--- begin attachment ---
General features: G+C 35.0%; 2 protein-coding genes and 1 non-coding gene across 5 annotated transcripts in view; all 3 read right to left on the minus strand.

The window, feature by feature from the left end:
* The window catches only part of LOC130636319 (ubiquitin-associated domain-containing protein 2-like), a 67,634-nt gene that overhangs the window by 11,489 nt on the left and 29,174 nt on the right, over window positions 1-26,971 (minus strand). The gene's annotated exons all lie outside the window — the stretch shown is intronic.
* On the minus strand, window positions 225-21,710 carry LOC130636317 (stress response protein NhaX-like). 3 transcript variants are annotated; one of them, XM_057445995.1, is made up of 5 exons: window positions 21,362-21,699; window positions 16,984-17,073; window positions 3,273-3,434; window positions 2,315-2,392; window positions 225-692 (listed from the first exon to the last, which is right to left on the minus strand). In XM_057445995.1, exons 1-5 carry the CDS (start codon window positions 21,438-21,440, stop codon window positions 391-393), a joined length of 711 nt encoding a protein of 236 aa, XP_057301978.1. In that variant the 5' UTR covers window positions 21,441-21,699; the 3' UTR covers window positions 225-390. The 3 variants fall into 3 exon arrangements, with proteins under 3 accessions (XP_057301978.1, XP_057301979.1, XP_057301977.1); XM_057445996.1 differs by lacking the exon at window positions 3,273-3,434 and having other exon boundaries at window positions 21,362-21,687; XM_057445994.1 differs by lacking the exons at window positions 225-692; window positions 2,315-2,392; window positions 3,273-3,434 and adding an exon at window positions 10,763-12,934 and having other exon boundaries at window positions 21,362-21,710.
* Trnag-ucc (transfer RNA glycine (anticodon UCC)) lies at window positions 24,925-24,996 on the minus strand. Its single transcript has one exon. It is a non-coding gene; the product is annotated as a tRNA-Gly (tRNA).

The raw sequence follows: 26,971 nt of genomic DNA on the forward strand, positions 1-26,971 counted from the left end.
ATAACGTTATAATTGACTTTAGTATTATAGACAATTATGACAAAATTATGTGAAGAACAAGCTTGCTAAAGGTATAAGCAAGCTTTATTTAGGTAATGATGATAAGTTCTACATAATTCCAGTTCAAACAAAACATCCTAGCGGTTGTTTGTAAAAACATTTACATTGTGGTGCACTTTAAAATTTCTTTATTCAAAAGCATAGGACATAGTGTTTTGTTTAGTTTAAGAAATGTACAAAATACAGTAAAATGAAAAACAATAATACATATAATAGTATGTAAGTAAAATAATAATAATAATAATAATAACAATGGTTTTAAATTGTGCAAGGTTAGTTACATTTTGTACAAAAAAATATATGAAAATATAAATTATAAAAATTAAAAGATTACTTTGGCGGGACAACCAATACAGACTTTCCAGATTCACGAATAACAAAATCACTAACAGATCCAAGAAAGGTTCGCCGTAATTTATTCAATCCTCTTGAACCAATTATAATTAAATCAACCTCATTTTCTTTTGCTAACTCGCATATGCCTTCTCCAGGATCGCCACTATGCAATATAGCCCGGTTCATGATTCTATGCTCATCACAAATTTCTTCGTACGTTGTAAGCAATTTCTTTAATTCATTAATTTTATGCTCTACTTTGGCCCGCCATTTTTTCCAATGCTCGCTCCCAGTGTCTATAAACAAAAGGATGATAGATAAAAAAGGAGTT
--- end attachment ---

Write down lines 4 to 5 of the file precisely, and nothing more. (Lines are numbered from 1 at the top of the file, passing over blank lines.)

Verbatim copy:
* On the minus strand, window positions 225-21,710 carry LOC130636317 (stress response protein NhaX-like). 3 transcript variants are annotated; one of them, XM_057445995.1, is made up of 5 exons: window positions 21,362-21,699; window positions 16,984-17,073; window positions 3,273-3,434; window positions 2,315-2,392; window positions 225-692 (listed from the first exon to the last, which is right to left on the minus strand). In XM_057445995.1, exons 1-5 carry the CDS (start codon window positions 21,438-21,440, stop codon window positions 391-393), a joined length of 711 nt encoding a protein of 236 aa, XP_057301978.1. In that variant the 5' UTR covers window positions 21,441-21,699; the 3' UTR covers window positions 225-390. The 3 variants fall into 3 exon arrangements, with proteins under 3 accessions (XP_057301978.1, XP_057301979.1, XP_057301977.1); XM_057445996.1 differs by lacking the exon at window positions 3,273-3,434 and having other exon boundaries at window positions 21,362-21,687; XM_057445994.1 differs by lacking the exons at window positions 225-692; window positions 2,315-2,392; window positions 3,273-3,434 and adding an exon at window positions 10,763-12,934 and having other exon boundaries at window positions 21,362-21,710.
* Trnag-ucc (transfer RNA glycine (anticodon UCC)) lies at window positions 24,925-24,996 on the minus strand. Its single transcript has one exon. It is a non-coding gene; the product is annotated as a tRNA-Gly (tRNA).